Market watch, Dec. 21

International futures prices plummeted Wednesday with reports of increased US crude inventories and fears of an economic slowdown. The February contract for benchmark US light, sweet crudes plunged $2.31 to $25.65/bbl on the New York Mercantile Exchange. In London, North Sea Brent crude dropped $2.03 to $22.97/bbl.

Dec 21st, 2000


International futures prices plummeted Wednesday with reports of increased US crude inventories and expectations of a slowdown in the US economy.

The American Petroleum Institute�s report late Tuesday that US crude inventories increased last week by nearly 2.5 million bbl was interpreted as the first tangible result of earlier production increases by members of the Organization of Petroleum Exporting Countries, said analysts.

That realization apparently has radically altered market perceptions of supply and demand fundamentals, they said.

Oil prices remained high through OPEC�s earlier production hikes because traders persisted in the belief there would be insufficient supply to meet demand this winter. Analysts said the latest API report seems to have shattered that perception, triggering aggressive short selling.

The February contract for benchmark US light, sweet crudes plunged $2.31 Wednesday to $25.65/bbl on the New York Mercantile Exchange.

Home heating oil for January delivery dropped 5.94� to 85.66�/gal, while the January contract for unleaded gasoline was down 4.4� to 72.64�/gal.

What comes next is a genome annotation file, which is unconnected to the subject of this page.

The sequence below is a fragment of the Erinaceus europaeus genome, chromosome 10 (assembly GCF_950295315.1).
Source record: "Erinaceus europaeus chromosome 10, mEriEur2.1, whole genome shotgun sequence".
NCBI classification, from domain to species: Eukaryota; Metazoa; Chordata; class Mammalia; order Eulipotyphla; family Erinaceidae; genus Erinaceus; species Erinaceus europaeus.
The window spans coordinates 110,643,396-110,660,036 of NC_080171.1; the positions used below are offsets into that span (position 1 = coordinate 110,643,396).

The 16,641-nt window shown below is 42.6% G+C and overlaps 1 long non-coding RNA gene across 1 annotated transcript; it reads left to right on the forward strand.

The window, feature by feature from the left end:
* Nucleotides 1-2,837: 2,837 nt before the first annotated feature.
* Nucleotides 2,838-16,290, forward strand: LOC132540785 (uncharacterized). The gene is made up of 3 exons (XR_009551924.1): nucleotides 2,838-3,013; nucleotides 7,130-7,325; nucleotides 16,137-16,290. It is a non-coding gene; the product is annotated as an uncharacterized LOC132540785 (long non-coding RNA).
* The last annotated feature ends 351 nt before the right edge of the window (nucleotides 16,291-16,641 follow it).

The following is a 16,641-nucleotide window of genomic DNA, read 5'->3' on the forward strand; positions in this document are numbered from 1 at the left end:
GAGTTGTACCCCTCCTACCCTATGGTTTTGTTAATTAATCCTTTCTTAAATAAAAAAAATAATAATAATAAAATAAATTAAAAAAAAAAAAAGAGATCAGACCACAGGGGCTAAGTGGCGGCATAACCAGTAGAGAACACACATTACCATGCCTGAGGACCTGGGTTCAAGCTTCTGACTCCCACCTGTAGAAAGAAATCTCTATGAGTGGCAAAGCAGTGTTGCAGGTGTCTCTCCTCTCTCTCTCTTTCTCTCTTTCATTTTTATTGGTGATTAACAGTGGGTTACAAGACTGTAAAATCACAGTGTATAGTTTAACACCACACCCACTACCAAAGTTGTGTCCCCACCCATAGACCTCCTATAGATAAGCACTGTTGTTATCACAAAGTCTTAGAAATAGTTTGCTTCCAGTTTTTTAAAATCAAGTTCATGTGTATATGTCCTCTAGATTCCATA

Natural gas for the same month gained 22.4� to $9.326/Mcf on the NYMEX.

Although oil stocks increased last week, the American Gas Association reported US underground natural gas storage withdrawals of 158 bcf during the same period. That compares to withdrawals of 116 bcf during the same period a year ago and 85 bcf in 1998.

Natural gas storage levels now total 630 bcf, 23% lower than a year ago and at record low levels at this point in the season. Meanwhile, unseasonably cold weather continues across the central and eastern US, with no warming trend expected through yearend, officials said.

North Sea Brent crude futures continued to take a pounding on the International Petroleum Exchange in the wake of NYMEX�s bearish performance. The February contract for Brent crude plummeted $2.03 to $22.97/bbl Wednesday on the IPE.

Such a rapid drop suggests that some who sold short would have to cover those positions. That may spark some recovery before the market stabilizes, analysts said.

However, they said it�s unlikely prices will hit $25/bbl again in the London market over the remainder of this year, even if key US markets suffer severe weather.

On the IPE, the January natural gas contract gained 6� to the equivalent of $4.12/Mcf.

On the Singapore exchange, the February contract for North Sea Brent crude lost $2.03 to settle at $22.97/bbl. The March position lost $2.22 to settle at $22.92/bbl.

The average price for OPEC�s basket of seven crudes lost $1.61 to $22.26/bbl on Wednesday.

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